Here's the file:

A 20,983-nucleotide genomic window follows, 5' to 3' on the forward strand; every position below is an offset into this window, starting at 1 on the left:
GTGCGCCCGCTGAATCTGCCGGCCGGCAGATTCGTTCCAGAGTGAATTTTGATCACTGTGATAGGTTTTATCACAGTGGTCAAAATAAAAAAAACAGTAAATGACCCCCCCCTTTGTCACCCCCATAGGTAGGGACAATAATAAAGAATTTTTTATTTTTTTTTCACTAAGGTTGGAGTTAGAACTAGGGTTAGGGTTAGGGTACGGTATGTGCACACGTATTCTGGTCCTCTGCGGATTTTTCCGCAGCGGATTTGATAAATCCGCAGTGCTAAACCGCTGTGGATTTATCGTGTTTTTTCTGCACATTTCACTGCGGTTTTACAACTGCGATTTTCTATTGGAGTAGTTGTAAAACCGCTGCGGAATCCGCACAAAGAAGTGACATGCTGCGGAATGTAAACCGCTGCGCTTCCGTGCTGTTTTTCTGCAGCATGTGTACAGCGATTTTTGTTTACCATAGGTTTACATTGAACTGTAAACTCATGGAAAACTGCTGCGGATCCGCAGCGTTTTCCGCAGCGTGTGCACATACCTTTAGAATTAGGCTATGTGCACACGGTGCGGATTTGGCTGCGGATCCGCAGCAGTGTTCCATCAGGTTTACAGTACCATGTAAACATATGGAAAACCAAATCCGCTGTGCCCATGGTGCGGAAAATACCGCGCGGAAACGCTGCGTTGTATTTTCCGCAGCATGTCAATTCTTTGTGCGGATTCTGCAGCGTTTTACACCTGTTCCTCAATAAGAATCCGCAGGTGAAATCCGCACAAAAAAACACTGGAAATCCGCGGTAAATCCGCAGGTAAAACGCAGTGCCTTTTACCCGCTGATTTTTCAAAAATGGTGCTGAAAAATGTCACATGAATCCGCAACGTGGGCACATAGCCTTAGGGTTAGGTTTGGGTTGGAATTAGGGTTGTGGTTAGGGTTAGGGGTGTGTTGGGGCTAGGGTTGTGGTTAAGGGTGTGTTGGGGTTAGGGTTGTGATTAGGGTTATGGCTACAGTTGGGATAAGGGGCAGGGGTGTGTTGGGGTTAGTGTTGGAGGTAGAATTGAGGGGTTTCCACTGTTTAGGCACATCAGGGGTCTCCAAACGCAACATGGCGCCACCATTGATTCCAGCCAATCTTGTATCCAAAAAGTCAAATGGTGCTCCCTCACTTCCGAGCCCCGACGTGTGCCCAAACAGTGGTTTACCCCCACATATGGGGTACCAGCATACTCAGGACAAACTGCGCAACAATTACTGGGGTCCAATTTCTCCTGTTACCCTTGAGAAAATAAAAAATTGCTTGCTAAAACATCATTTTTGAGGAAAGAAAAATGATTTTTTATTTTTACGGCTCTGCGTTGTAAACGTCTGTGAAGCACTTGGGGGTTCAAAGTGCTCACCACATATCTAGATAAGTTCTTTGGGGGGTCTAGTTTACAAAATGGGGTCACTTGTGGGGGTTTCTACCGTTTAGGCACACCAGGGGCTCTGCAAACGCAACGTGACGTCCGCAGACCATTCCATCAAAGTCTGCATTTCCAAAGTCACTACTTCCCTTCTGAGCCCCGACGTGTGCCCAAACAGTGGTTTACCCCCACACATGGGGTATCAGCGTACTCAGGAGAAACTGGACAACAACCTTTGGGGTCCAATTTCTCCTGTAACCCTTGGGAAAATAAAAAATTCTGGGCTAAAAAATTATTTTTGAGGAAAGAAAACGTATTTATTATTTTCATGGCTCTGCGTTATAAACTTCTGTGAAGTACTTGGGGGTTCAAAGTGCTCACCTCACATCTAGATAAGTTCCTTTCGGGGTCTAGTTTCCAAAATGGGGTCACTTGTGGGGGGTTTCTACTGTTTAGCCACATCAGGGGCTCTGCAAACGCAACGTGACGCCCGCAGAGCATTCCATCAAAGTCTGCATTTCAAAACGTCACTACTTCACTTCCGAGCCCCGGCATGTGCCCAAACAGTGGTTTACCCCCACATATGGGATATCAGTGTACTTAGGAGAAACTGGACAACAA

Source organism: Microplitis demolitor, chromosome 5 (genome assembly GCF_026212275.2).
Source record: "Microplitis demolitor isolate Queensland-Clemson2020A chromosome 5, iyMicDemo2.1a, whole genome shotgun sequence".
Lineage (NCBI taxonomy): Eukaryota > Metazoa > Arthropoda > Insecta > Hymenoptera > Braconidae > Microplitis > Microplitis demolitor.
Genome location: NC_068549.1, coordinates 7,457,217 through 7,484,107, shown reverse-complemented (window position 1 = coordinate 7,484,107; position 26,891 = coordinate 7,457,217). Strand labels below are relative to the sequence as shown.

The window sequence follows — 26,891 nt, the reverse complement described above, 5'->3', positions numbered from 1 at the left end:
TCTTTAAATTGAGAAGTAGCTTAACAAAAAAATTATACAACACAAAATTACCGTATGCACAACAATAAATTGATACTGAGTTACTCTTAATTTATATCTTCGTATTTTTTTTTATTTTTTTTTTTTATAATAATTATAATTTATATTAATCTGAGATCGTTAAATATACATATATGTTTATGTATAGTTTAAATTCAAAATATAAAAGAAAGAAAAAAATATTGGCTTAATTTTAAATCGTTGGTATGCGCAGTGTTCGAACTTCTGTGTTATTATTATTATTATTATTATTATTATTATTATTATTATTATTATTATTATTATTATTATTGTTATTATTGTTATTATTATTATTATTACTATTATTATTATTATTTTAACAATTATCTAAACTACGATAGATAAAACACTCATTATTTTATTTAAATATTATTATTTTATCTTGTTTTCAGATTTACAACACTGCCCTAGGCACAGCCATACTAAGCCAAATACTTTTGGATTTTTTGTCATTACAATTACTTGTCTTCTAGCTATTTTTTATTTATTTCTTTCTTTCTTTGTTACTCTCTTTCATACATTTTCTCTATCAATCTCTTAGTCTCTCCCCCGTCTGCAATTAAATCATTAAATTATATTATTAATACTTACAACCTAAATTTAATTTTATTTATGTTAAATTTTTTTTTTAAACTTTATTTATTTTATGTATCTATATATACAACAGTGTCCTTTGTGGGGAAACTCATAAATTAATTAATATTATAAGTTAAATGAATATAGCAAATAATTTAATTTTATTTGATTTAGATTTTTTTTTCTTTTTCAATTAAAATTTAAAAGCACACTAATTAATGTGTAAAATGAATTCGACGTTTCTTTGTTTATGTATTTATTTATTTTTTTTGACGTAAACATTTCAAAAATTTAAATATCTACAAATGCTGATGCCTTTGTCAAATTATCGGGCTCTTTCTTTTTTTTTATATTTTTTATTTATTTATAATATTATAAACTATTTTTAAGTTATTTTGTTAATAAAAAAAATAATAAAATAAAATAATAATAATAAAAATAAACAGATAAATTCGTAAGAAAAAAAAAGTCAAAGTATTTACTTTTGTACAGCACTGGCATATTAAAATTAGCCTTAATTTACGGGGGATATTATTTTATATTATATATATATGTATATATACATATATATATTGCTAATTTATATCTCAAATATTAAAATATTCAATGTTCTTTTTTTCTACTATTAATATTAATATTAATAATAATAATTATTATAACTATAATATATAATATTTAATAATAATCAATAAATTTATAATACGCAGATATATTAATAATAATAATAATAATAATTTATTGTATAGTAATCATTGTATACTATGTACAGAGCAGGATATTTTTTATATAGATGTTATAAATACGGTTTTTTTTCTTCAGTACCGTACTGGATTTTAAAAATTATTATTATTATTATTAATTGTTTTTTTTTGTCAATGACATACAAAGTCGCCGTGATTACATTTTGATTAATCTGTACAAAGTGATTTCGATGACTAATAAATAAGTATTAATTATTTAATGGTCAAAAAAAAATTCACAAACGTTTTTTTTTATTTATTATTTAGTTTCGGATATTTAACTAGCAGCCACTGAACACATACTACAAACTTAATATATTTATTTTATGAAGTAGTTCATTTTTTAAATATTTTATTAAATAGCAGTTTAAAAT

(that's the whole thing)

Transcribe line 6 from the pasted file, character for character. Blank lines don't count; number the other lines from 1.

Genome location: NC_068549.1, coordinates 7,457,217 through 7,484,107, shown reverse-complemented (window position 1 = coordinate 7,484,107; position 26,891 = coordinate 7,457,217). Strand labels below are relative to the sequence as shown.